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iPhone users are about to receive access to Apple’s latest mobile operating system, iOS 14. It will come with the usual array of shiny new features, but the real game-changer will be missing – at least until January.
For the first time, iOS 14 is to require apps to get permission from users before collecting their data – giving users an opt-in to this compromise to their privacy.
This caused a major backlash from companies that rely on this data to make money, most notably Facebook. So why did Apple decide to jeopardise the business models of major rivals and their advertisers, and will the postponement make any difference?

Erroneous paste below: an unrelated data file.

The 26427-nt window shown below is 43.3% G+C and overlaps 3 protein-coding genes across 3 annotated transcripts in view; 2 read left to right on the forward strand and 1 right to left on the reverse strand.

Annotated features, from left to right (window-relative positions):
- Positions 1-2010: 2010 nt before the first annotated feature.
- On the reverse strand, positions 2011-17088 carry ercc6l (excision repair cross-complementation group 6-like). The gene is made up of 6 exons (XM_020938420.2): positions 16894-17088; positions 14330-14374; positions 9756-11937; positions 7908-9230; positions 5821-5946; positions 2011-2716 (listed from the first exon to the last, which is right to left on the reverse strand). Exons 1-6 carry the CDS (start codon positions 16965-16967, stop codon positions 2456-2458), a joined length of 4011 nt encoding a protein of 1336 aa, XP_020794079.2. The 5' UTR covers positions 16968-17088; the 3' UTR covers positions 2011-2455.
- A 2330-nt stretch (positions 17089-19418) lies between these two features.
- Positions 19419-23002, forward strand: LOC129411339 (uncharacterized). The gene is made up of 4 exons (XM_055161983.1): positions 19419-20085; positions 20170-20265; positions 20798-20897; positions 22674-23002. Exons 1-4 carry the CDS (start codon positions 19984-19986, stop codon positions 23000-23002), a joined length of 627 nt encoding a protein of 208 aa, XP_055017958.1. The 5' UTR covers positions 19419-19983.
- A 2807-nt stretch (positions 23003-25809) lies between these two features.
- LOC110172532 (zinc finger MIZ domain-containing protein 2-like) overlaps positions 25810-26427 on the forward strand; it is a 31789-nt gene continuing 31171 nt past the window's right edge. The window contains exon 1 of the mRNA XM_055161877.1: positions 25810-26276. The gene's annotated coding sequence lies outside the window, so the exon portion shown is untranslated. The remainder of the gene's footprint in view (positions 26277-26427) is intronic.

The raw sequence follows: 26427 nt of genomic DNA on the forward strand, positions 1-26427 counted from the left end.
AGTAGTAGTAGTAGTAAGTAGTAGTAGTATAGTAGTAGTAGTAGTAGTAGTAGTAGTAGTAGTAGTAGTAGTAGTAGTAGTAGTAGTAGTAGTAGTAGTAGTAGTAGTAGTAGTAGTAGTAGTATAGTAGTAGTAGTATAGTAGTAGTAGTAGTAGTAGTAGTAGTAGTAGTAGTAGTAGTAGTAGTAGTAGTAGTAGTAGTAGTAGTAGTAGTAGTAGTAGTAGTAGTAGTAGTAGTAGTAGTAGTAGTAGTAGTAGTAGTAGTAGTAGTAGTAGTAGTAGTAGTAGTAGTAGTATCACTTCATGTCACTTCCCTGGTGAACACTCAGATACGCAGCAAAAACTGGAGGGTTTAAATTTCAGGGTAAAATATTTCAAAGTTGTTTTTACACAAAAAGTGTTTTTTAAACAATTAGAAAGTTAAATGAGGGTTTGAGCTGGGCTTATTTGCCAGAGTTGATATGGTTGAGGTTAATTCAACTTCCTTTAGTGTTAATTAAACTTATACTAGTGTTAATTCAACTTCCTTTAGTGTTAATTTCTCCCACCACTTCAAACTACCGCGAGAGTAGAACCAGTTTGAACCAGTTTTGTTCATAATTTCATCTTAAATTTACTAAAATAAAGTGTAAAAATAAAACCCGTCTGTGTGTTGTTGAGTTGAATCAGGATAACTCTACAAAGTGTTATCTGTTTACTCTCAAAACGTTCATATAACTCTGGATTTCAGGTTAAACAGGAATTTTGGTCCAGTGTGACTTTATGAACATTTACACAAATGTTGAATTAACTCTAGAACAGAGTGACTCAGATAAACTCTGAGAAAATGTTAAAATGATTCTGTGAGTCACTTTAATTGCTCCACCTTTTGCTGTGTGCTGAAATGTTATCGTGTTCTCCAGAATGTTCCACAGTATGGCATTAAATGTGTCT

The opt-in is not the only change in iOS 14 that gives users more privacy protection, but it has attracted the most attention. Privacy campaigners will applaud the move, but the reaction from the media business has been mixed. The likes of American online publishing trade body Digital Content Next thought it would potentially benefit members.
But Facebook warned the opt-in could halve publishers’ revenues on its advertising platform, while some publishers are loudly concerned. The owner of UK news site Mail Online, DMG Media, threatened to delete its app from the App …
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